Ten years of car commuting could cost you $125,000
A lot of home buyers are pushing out into the exurbs because the houses are cheaper there — but long commutes come with hidden costs that could seriously dent any money you might save on a mortgage. A personal finance blogger with the trust-inspiring nom de plume of Mr. Money Mustache (okay, so he's a mustache, but it's a MONEY mustache!) has calculated that a two-car commute of 19 miles each way would cost a couple $125,000 over 10 years. That makes a $250,000 home into a $375,000 home, but all you get for your extra money is a tension headache.
Here are Mr. Money Mustache's figures, in case you don't trustache his conclusions and want to check the mustmath (say it out loud, I promise the joke kind of works).
Let’s take a typical day’s drive for this self-destructive couple. Adding 38 miles of round-trip driving at the IRS’s estimate of total driving cost of $0.51 per mile, there’s $19 per day of direct driving and car ownership costs. It is possible to drive for less, but these people happen to have fairly new cars, bought on credit, so they are wasting the full amount.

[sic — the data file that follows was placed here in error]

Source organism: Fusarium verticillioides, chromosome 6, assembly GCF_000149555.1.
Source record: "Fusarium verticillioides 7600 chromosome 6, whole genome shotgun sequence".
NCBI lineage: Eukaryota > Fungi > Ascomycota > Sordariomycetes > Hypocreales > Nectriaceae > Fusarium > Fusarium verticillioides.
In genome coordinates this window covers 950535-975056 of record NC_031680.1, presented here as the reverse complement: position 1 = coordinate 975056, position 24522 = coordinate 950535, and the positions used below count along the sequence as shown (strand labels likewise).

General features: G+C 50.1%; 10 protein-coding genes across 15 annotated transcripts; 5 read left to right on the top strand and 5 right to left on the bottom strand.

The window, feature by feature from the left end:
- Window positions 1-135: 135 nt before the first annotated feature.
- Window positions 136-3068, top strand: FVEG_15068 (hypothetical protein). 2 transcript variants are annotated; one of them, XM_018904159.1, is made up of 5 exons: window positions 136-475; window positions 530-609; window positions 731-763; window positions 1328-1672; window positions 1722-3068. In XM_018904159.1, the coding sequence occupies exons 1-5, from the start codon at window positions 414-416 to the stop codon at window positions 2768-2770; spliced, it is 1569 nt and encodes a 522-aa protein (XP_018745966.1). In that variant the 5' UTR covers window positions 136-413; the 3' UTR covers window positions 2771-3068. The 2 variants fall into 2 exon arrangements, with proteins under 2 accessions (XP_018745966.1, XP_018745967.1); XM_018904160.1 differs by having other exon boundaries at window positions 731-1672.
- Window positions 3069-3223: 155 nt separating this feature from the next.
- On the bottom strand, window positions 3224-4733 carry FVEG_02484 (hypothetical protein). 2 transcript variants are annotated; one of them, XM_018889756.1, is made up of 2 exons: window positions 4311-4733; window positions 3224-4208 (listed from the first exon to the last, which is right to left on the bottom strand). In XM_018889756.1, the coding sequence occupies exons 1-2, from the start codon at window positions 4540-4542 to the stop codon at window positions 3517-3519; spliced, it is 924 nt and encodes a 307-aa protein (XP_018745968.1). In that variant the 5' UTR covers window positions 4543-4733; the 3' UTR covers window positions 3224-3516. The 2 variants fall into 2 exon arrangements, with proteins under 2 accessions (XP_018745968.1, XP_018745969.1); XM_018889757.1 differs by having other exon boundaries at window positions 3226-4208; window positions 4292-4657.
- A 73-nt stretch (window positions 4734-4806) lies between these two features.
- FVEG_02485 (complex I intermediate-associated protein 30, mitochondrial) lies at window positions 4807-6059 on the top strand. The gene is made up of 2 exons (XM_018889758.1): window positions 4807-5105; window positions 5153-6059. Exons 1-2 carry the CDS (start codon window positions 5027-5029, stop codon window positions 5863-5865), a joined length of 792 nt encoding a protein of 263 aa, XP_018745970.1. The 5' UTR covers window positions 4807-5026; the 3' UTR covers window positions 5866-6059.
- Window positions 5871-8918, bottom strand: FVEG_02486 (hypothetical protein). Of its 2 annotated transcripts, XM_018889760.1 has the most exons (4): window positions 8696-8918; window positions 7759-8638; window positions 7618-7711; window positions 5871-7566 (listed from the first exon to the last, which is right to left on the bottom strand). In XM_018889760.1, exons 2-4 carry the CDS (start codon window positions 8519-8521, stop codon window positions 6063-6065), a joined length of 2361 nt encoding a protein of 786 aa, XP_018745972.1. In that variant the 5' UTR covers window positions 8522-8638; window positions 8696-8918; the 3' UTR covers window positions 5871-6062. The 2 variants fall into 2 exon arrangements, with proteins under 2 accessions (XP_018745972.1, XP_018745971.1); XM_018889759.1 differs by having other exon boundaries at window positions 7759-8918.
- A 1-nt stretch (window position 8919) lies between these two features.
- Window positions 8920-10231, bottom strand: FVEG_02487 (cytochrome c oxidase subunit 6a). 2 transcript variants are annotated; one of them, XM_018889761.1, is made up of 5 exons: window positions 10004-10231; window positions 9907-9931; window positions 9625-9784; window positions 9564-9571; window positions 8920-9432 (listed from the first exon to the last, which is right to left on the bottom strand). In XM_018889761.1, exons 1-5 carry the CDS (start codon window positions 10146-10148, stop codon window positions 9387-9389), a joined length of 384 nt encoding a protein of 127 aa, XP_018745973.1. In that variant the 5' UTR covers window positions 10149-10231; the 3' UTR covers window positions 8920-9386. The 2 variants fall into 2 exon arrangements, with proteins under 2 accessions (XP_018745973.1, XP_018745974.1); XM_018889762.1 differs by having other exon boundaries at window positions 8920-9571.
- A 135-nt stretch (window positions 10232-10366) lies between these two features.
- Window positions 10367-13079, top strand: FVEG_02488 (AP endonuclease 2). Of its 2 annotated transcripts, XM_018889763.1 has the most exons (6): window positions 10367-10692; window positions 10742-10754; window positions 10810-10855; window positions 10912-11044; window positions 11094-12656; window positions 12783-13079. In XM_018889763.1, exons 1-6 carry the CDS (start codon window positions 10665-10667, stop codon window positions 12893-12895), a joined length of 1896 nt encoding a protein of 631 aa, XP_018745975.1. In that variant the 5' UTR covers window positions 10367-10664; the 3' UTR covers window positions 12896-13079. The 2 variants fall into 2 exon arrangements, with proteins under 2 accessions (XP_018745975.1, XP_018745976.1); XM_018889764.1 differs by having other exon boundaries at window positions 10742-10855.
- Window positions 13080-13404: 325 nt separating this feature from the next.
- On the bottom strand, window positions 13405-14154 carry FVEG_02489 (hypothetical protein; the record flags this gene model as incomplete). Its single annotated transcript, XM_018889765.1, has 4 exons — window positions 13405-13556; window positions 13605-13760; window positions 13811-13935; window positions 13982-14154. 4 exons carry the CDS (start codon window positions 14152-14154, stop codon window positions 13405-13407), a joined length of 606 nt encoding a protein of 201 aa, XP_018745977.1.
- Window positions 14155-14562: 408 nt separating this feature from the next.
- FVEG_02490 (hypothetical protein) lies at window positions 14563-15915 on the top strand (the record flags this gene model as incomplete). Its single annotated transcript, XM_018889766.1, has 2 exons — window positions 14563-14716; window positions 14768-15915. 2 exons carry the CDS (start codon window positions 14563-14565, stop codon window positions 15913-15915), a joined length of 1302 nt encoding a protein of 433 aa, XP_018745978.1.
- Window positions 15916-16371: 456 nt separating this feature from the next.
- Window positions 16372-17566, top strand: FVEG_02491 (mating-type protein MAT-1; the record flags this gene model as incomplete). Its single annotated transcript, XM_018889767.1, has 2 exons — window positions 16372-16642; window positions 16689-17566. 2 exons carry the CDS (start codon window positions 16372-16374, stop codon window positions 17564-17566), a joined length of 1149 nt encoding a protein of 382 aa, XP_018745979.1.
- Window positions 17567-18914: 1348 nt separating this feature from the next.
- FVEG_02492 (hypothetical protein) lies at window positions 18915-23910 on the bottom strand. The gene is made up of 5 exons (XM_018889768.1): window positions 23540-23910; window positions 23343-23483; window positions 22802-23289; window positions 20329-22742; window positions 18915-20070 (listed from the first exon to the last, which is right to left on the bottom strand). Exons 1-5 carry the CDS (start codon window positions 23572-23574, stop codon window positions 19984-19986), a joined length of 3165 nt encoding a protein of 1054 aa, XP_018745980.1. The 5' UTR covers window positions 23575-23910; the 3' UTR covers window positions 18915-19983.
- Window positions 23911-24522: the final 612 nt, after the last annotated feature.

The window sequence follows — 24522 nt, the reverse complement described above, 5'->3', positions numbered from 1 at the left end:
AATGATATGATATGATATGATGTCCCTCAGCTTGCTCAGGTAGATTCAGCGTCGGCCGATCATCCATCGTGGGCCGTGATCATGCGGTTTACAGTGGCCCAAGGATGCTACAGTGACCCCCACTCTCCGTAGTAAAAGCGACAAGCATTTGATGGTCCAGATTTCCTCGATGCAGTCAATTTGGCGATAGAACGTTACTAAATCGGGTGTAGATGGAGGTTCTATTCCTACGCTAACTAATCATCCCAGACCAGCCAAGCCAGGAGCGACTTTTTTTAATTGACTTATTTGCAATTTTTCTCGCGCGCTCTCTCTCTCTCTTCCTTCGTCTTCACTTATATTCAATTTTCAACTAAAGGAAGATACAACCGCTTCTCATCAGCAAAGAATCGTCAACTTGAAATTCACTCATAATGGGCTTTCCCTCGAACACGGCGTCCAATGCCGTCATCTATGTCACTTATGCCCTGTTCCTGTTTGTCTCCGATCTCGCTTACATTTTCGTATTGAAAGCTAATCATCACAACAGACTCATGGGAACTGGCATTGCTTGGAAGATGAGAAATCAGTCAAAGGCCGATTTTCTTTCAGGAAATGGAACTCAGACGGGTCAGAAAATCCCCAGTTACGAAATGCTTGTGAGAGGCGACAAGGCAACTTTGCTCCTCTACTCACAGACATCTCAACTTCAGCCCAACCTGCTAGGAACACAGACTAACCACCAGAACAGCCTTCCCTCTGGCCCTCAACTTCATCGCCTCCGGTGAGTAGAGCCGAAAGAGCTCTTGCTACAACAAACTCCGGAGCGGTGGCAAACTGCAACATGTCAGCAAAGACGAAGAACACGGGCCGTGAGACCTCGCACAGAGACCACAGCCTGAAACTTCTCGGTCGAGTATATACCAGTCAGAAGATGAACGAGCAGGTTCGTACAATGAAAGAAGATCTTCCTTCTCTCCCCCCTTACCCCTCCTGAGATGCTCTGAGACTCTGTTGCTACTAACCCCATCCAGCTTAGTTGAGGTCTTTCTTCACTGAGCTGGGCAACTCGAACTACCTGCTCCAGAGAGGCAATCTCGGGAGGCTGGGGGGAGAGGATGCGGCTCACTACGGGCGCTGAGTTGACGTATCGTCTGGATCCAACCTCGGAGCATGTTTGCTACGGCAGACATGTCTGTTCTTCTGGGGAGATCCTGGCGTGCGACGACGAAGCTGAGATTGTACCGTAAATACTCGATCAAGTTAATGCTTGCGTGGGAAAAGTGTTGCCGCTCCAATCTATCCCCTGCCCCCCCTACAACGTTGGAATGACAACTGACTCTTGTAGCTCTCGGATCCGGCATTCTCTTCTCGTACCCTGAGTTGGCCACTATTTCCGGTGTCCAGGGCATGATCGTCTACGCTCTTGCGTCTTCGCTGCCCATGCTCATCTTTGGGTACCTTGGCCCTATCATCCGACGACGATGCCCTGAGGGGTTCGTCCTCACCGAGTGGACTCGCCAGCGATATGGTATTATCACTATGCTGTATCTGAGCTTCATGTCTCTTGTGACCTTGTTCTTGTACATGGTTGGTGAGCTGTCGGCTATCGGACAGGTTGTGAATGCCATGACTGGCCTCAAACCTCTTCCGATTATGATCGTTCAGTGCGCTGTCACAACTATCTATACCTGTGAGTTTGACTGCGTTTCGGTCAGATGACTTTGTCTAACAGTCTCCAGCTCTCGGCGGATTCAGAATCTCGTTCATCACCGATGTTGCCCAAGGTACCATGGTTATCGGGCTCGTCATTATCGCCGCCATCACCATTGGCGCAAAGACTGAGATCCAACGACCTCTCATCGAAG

Next is the actual human time wasted. At 80 minutes per day, the self-imposed driving would be adding the equivalent of almost an entire work day to each work week — so they would now effectively be working 6 workdays per week.
After 10 years, multiplied across two cars since they have different work schedules, this decision would cost them about $125,000 in wealth (if they had for example chosen to put the $19/day into extra payments on their mortgage), and 1.3 working years worth of time, EACH, spent risking their lives daily behind the wheel.
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